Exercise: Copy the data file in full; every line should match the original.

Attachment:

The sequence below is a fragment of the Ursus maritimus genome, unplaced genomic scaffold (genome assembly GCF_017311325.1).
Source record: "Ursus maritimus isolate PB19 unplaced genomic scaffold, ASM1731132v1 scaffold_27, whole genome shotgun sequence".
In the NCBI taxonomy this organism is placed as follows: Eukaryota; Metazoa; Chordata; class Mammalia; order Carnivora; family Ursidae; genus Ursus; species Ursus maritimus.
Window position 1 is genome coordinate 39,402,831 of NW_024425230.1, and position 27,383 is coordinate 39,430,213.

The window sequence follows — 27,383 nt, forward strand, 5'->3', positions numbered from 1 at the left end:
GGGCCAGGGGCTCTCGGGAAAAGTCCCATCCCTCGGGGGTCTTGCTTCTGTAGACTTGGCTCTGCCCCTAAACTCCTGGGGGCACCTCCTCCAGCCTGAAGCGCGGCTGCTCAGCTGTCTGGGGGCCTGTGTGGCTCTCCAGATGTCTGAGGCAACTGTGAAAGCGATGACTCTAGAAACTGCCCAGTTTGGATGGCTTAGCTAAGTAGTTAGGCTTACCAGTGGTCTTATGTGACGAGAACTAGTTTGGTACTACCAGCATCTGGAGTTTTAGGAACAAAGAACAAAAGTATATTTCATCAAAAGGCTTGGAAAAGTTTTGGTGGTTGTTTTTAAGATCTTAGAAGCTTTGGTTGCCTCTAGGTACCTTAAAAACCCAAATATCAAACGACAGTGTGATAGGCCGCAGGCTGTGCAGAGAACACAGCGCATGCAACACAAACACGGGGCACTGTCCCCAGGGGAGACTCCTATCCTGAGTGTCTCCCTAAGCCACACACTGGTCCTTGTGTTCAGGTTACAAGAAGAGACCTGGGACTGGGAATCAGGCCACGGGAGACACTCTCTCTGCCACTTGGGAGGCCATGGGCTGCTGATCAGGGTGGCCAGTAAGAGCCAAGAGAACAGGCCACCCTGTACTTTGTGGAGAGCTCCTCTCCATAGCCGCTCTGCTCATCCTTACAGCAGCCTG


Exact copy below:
The sequence below is a fragment of the Ursus maritimus genome, unplaced genomic scaffold (genome assembly GCF_017311325.1).
Source record: "Ursus maritimus isolate PB19 unplaced genomic scaffold, ASM1731132v1 scaffold_27, whole genome shotgun sequence".
In the NCBI taxonomy this organism is placed as follows: Eukaryota; Metazoa; Chordata; class Mammalia; order Carnivora; family Ursidae; genus Ursus; species Ursus maritimus.
Window position 1 is genome coordinate 39,402,831 of NW_024425230.1, and position 27,383 is coordinate 39,430,213.

The window sequence follows — 27,383 nt, forward strand, 5'->3', positions numbered from 1 at the left end:
GGGCCAGGGGCTCTCGGGAAAAGTCCCATCCCTCGGGGGTCTTGCTTCTGTAGACTTGGCTCTGCCCCTAAACTCCTGGGGGCACCTCCTCCAGCCTGAAGCGCGGCTGCTCAGCTGTCTGGGGGCCTGTGTGGCTCTCCAGATGTCTGAGGCAACTGTGAAAGCGATGACTCTAGAAACTGCCCAGTTTGGATGGCTTAGCTAAGTAGTTAGGCTTACCAGTGGTCTTATGTGACGAGAACTAGTTTGGTACTACCAGCATCTGGAGTTTTAGGAACAAAGAACAAAAGTATATTTCATCAAAAGGCTTGGAAAAGTTTTGGTGGTTGTTTTTAAGATCTTAGAAGCTTTGGTTGCCTCTAGGTACCTTAAAAACCCAAATATCAAACGACAGTGTGATAGGCCGCAGGCTGTGCAGAGAACACAGCGCATGCAACACAAACACGGGGCACTGTCCCCAGGGGAGACTCCTATCCTGAGTGTCTCCCTAAGCCACACACTGGTCCTTGTGTTCAGGTTACAAGAAGAGACCTGGGACTGGGAATCAGGCCACGGGAGACACTCTCTCTGCCACTTGGGAGGCCATGGGCTGCTGATCAGGGTGGCCAGTAAGAGCCAAGAGAACAGGCCACCCTGTACTTTGTGGAGAGCTCCTCTCCATAGCCGCTCTGCTCATCCTTACAGCAGCCTG